No sex please, we're mothers

As sex surveys go, this was a shocker. But the papers buried the biggest surprise. "Sex less frequent after a baby," screeched one headline (you don't say?). "New mums have less sex," said another. But the truly amazing nugget they missed - according to the research by Prima Baby magazine - was that new mothers are apparently having an astonishing four sex sessions a month. Never mind that they had been doing it 10 times a month before they got pregnant, or even that they had done it five times while expecting.

It's not so much the drop in frequency of intercourse that's surprising so much as the fact that they're still doing it at all, never mind once a week.

This is the unpalatable truth about having a baby: when you've just had one, you don't want sex again. Not for a long time, anyway. OK, we have all heard about the friend of a friend who came home from hospital feeling so horny she couldn't wait for the baby to settle down so she could jump into the sack, but for the majority - the vast majority - of us, childbirth is not a valid form of foreplay.

The most immediate reason is also the most obvious: having a baby hurts like hell, and even if you are in the increasingly small minority who have a straightforward, intervention-free delivery, your vagina and perineum are sore for weeks afterwards. After an instrumental delivery and/or an episiotomy or cut, the trauma to your vaginal tissues is much worse and the discomfort can persist for longer (there is some evidence, for example, that episiotomies take longer to heal than natural tears).

Despite hospital ads in the US that encourage mothers-to-be to "keep yourself honeymoon fresh with a caesarean", you are kidding yourself if you think you will quickly return to your normal sexual form after a surgical delivery. After my caesarean I felt as though I would split in half if I sneezed, laughed or coughed: when the only thing that isn't agony is lying absolutely still, sex is a bit of a no-no.

It isn't, of course, just the physical fallout of giving birth that makes sex so unappealing. Few new mothers actually feel like making love, whether or not it involves intercourse, because when you have got a small baby your every instinct is directed towards cuddling, loving and caring for this new little person. The big old person who was instrumental in her conception might still be fairly important, but your baby has taken centre stage big-time. No wonder some people argue that the most perfect human couple is a mother and her newborn: your relationship with your baby reaches new depths of intimacy. Having sex, for a while at least, seems irrelevant. As one respondent in the Prima Baby survey wrote, sex is quite simply "the last thing on your mind".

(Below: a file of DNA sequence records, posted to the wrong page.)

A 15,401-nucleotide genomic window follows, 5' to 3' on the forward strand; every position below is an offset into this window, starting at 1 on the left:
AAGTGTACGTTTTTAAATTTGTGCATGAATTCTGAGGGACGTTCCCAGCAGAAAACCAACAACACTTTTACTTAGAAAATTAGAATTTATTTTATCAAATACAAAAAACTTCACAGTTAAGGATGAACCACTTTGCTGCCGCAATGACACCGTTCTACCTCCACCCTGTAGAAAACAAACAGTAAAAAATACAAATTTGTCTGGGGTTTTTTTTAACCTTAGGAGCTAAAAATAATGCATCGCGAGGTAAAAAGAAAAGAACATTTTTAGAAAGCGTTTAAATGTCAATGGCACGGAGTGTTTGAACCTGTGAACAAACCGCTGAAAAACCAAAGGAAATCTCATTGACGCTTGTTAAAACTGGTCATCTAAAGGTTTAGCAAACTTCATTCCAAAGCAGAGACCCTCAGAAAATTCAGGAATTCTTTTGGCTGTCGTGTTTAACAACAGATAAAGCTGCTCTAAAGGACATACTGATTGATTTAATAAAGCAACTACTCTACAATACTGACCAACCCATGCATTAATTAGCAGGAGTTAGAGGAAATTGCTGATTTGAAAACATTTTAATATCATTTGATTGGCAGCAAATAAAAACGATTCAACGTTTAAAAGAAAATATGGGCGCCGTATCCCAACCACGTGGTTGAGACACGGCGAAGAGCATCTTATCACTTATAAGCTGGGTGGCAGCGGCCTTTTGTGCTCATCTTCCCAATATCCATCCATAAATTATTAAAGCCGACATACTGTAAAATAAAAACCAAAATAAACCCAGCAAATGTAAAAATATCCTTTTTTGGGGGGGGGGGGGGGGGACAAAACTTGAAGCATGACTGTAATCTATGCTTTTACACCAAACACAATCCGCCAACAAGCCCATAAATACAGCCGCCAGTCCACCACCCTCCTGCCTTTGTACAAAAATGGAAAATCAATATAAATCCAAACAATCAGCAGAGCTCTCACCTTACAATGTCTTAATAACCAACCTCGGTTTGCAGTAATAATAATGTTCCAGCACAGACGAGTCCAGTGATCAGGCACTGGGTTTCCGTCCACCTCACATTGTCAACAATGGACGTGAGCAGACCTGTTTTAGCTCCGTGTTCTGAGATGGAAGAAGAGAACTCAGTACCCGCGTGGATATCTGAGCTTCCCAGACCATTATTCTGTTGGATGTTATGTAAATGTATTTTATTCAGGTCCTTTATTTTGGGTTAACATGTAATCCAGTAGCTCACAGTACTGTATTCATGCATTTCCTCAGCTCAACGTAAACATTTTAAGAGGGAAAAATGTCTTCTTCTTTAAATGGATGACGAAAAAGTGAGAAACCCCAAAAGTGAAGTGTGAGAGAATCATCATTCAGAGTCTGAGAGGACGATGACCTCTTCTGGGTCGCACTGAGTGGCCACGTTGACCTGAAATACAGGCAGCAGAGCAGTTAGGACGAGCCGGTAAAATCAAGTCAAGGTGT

For some couples, too, there is an additional psychological complication caused by an overload of medical intervention in the process of pregnancy and childbirth. Couples who have had to resort to assisted conception methods, for example, often report feeling as though sex has become a "medicalised" process in which they are monitored, injected, tested and prodded. Even those who have been trying to have a baby for a few months say that having sex in order to conceive can quickly seem like a chore rather than a pleasure, and there may be a knock-on effect even after the birth.

Last year another survey on relationships after childbirth, carried out by the website Mumsnet, asked new parents why they were having sex less often than before. Only 1% said it was because sex was painful, suggesting that childbirth injuries are usually short-term, while 22% put it down to "lack of libido" and 62% said it was because of tiredness and exhaustion. "I find it hard to respond to bedtime advances when we have hardly had time to speak together or when a few minutes' extra sleep would be so much more beneficial," said one.

According to psychosexual therapist Julia Cole, the mistake a lot of couples make after the birth of a baby is to try to return to having "normal' intercourse as quickly as possible. She suggests to clients that they go back to the kind of physical relationship they had when they were first going out together, before they started having sex, and let things develop from there. "What you find is that couples stop touching because they're afraid they're inviting sex and that isn't what they necessarily want," she says. "But it's important to keep being affectionate to one another because that keeps you close and keeps your relationship warm. Over a few months that affirmation of touch often starts to restore a couple's sex drive, and they can rebuild from there.

"Don't think solely in terms of intercourse - there are a lot of other ways to have a fun and enjoyable sex life. Often the most difficult thing is to organise a bit of uninterrupted time when you know you won't be disturbed by the baby crying or needing you. I know that's very hard to find, but if you can it will stand you in good stead as far as your sex life is concerned." Too often, she says, couples wait until bedtime, when they are both exhausted, to turn their thoughts to sex. Other times of the day, perhaps during the baby's afternoon nap, can be a more sensible time to have an intimate half-hour together.

Cole agrees that one of the issues that this research raises is how men's sexual urges still tend to be taken as the "norm". After all, if it was left to women to decide when to resume a sex life after childbirth, would we be doing it four times a month, despite being exhausted with the demands of a small infant, and still sore after giving birth?

Thanks to guardian.co.uk who have provided this article. View the original here.